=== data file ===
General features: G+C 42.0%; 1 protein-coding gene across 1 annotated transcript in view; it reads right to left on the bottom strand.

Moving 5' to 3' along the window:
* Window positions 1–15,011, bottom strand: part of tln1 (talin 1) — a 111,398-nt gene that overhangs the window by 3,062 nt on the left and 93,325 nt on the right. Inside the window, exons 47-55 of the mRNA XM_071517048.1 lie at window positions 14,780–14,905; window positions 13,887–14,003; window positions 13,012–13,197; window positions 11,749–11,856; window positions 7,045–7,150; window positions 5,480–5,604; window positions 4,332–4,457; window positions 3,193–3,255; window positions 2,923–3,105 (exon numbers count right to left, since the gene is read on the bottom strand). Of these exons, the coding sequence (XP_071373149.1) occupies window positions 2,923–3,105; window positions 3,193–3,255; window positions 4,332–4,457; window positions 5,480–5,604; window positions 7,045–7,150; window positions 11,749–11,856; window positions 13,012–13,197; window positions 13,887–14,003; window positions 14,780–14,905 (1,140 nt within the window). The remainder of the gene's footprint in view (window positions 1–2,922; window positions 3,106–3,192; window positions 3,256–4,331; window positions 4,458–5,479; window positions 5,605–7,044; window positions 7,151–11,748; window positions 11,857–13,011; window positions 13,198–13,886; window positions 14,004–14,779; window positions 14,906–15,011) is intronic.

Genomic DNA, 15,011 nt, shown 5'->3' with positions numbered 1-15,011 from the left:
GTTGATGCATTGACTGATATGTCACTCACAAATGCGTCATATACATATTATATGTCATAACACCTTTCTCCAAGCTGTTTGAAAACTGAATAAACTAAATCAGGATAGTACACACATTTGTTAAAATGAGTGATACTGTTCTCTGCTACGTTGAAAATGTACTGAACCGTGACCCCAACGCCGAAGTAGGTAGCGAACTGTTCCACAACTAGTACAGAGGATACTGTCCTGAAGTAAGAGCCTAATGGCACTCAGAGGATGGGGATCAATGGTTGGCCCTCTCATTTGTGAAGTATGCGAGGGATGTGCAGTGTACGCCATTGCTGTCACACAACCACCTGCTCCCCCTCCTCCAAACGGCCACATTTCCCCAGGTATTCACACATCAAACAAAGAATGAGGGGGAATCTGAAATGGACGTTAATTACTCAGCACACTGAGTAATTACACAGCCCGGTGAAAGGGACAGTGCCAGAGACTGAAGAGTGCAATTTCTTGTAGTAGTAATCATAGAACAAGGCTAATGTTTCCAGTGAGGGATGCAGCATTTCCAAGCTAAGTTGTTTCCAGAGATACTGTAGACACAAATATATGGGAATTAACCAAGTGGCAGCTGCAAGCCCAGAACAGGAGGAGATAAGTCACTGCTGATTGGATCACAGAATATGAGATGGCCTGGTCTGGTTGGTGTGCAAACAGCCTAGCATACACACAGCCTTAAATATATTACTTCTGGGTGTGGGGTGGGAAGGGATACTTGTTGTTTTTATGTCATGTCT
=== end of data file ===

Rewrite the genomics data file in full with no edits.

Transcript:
General features: G+C 42.0%; 1 protein-coding gene across 1 annotated transcript in view; it reads right to left on the bottom strand.

Moving 5' to 3' along the window:
* Window positions 1–15,011, bottom strand: part of tln1 (talin 1) — a 111,398-nt gene that overhangs the window by 3,062 nt on the left and 93,325 nt on the right. Inside the window, exons 47-55 of the mRNA XM_071517048.1 lie at window positions 14,780–14,905; window positions 13,887–14,003; window positions 13,012–13,197; window positions 11,749–11,856; window positions 7,045–7,150; window positions 5,480–5,604; window positions 4,332–4,457; window positions 3,193–3,255; window positions 2,923–3,105 (exon numbers count right to left, since the gene is read on the bottom strand). Of these exons, the coding sequence (XP_071373149.1) occupies window positions 2,923–3,105; window positions 3,193–3,255; window positions 4,332–4,457; window positions 5,480–5,604; window positions 7,045–7,150; window positions 11,749–11,856; window positions 13,012–13,197; window positions 13,887–14,003; window positions 14,780–14,905 (1,140 nt within the window). The remainder of the gene's footprint in view (window positions 1–2,922; window positions 3,106–3,192; window positions 3,256–4,331; window positions 4,458–5,479; window positions 5,605–7,044; window positions 7,151–11,748; window positions 11,857–13,011; window positions 13,198–13,886; window positions 14,004–14,779; window positions 14,906–15,011) is intronic.

Genomic DNA, 15,011 nt, shown 5'->3' with positions numbered 1-15,011 from the left:
GTTGATGCATTGACTGATATGTCACTCACAAATGCGTCATATACATATTATATGTCATAACACCTTTCTCCAAGCTGTTTGAAAACTGAATAAACTAAATCAGGATAGTACACACATTTGTTAAAATGAGTGATACTGTTCTCTGCTACGTTGAAAATGTACTGAACCGTGACCCCAACGCCGAAGTAGGTAGCGAACTGTTCCACAACTAGTACAGAGGATACTGTCCTGAAGTAAGAGCCTAATGGCACTCAGAGGATGGGGATCAATGGTTGGCCCTCTCATTTGTGAAGTATGCGAGGGATGTGCAGTGTACGCCATTGCTGTCACACAACCACCTGCTCCCCCTCCTCCAAACGGCCACATTTCCCCAGGTATTCACACATCAAACAAAGAATGAGGGGGAATCTGAAATGGACGTTAATTACTCAGCACACTGAGTAATTACACAGCCCGGTGAAAGGGACAGTGCCAGAGACTGAAGAGTGCAATTTCTTGTAGTAGTAATCATAGAACAAGGCTAATGTTTCCAGTGAGGGATGCAGCATTTCCAAGCTAAGTTGTTTCCAGAGATACTGTAGACACAAATATATGGGAATTAACCAAGTGGCAGCTGCAAGCCCAGAACAGGAGGAGATAAGTCACTGCTGATTGGATCACAGAATATGAGATGGCCTGGTCTGGTTGGTGTGCAAACAGCCTAGCATACACACAGCCTTAAATATATTACTTCTGGGTGTGGGGTGGGAAGGGATACTTGTTGTTTTTATGTCATGTCT